Where do biochemistry, anthropology, and global health intersect?
As someone that’s deeply interested in all three disciplines, this is an existential question that I’ve tried to answer for a while. And luckily, I found my answer — in a quaint, newly set-up laboratory at the University of Pennsylvania Museum of Archeology and Anthropology.
This summer, I worked as an undergraduate researcher in the Biocultural Anthropology Methods Lab (BAMLab) at Penn Museum. The overarching goal of the BAMLab is to explore the myriad ways by which society and culture can influence our health on a cellular and physiological level. To answer these complex questions, we engage in mixed-methods research, employing rigorous biomarker analytics as well as narrative ethnographies that give us a more holistic perspective. Further, to see these theories and hypotheses play out in real life, we conduct research at our field site in Nuñoa, Perú (near Machu Picchu), in a rural community undergoing nutritional and economic transitions, much like most of the developing world.
At the BAMLab, I focus on harnessing molecular biology and biomarkers towards our global health research projects. The two projects I worked on this summer included: 1) using inflammatory proteins (e.g. C-Reactive Protein) to examine stress response pathways following traumatic psychosocial events, and 2) analyzing biomarkers of systemic and enteric inflammation in Nuñoa as a model for how social adversity and economic development can influence chronic disease pathogenesis.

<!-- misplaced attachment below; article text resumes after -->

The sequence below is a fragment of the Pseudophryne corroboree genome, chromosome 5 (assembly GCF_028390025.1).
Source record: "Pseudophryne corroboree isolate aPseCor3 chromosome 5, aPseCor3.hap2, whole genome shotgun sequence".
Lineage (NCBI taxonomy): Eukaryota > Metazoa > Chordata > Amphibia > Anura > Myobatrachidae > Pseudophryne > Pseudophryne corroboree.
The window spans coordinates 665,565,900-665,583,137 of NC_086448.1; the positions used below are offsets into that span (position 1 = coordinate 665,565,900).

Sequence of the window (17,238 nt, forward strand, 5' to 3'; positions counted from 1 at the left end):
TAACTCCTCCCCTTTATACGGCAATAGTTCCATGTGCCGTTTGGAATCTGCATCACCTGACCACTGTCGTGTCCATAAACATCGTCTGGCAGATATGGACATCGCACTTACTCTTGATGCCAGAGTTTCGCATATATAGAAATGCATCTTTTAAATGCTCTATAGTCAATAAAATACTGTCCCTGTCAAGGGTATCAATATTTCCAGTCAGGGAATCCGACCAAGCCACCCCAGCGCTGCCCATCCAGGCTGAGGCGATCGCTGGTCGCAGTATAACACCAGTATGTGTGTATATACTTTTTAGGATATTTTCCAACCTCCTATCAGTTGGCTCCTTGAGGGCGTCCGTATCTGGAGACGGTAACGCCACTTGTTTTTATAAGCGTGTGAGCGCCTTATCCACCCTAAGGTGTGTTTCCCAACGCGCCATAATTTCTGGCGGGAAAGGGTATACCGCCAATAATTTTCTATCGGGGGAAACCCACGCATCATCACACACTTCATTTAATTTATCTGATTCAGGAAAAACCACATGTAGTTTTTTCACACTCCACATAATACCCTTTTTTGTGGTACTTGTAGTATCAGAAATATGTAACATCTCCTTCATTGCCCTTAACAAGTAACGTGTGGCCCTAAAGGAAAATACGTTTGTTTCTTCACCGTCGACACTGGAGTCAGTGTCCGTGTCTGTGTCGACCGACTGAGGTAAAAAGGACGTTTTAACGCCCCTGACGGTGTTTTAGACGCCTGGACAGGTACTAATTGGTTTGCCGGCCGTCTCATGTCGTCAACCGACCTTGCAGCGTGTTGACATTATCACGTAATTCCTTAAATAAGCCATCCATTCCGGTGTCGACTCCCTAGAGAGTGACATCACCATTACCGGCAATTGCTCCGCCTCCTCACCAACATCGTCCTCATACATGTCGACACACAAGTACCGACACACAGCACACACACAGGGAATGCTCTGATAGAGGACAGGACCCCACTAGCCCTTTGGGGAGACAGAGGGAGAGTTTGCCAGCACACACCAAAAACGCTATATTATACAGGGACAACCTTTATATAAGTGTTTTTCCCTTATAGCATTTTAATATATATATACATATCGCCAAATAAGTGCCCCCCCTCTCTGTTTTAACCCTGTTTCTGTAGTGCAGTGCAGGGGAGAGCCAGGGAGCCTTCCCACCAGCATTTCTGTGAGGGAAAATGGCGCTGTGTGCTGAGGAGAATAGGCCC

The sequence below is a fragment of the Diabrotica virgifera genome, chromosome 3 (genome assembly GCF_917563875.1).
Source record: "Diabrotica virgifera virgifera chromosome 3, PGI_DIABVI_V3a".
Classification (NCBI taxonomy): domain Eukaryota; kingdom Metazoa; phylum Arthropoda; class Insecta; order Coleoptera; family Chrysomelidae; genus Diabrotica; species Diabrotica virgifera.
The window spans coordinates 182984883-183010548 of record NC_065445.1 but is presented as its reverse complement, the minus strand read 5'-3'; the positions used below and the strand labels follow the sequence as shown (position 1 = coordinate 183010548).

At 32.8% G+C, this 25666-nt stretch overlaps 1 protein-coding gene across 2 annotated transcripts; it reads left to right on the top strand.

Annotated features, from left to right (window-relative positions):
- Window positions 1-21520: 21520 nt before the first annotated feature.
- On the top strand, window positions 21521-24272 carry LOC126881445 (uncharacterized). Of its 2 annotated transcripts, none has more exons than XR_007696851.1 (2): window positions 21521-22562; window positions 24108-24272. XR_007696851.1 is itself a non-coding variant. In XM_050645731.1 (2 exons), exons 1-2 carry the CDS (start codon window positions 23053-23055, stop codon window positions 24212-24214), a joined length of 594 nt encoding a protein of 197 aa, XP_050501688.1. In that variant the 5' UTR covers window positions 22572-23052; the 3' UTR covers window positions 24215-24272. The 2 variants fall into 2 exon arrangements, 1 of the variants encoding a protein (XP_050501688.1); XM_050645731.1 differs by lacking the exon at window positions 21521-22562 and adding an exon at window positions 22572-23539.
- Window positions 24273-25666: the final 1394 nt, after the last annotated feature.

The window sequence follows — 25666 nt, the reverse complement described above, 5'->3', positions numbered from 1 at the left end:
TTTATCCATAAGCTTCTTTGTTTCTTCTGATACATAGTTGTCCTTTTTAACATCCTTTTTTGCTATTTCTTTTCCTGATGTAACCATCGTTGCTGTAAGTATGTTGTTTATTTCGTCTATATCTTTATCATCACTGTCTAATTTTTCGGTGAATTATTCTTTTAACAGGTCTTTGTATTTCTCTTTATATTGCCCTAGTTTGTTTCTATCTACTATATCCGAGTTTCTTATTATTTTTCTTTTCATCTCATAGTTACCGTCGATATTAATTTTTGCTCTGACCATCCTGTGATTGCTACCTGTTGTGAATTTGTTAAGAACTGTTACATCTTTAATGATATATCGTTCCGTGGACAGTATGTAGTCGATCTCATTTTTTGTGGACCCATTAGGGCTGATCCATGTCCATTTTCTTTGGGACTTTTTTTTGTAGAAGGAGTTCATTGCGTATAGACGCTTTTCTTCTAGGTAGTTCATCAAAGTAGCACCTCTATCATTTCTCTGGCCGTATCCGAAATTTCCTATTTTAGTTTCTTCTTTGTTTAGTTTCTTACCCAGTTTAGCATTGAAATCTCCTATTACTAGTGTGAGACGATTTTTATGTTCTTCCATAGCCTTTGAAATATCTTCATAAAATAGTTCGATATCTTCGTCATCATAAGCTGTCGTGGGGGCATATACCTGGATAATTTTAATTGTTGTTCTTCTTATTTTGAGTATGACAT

My work in the BAMLab continually reminds me of the critical interplay between biology, society, and culture. Walking to the lab every morning, I’m greeted by ancient artifacts and sacred statues in the marble halls of the Penn Museum. And yet, just through a few sets of doors, I emerge into a state-of-the-art biological research facility, equipped with the latest (and shiniest) machines and instruments. It’s the clashing of two worlds, and I love it.
Without a doubt, my summer at BAMLab has fundamentally transformed the way I think about health, medicine, and society at large — it’s given me a new direction to pursue my passions in the biological and social sciences. Through my research, I gained the confidence to pursue unconventional ideas, and derive power from not fitting neatly within the traditional parameters of a particular discipline or field. After all, to address the complex issues facing our world, we must first analyse them through a multidisciplinary and nuanced lens. There are no simple problems, and certainly no simple solutions either. But for me, that’s the most exciting part.
I’m grateful for the support I’ve received from PURM, and especially for the advice and mentoring from Dr. Hoke and my colleagues in the BAMLab, who were always available to discuss and debate new ideas. Beyond this summer, I’m excited to continue exploring biocultural anthropology and global health at BAMLab, and look forward to seeing how my passions evolve.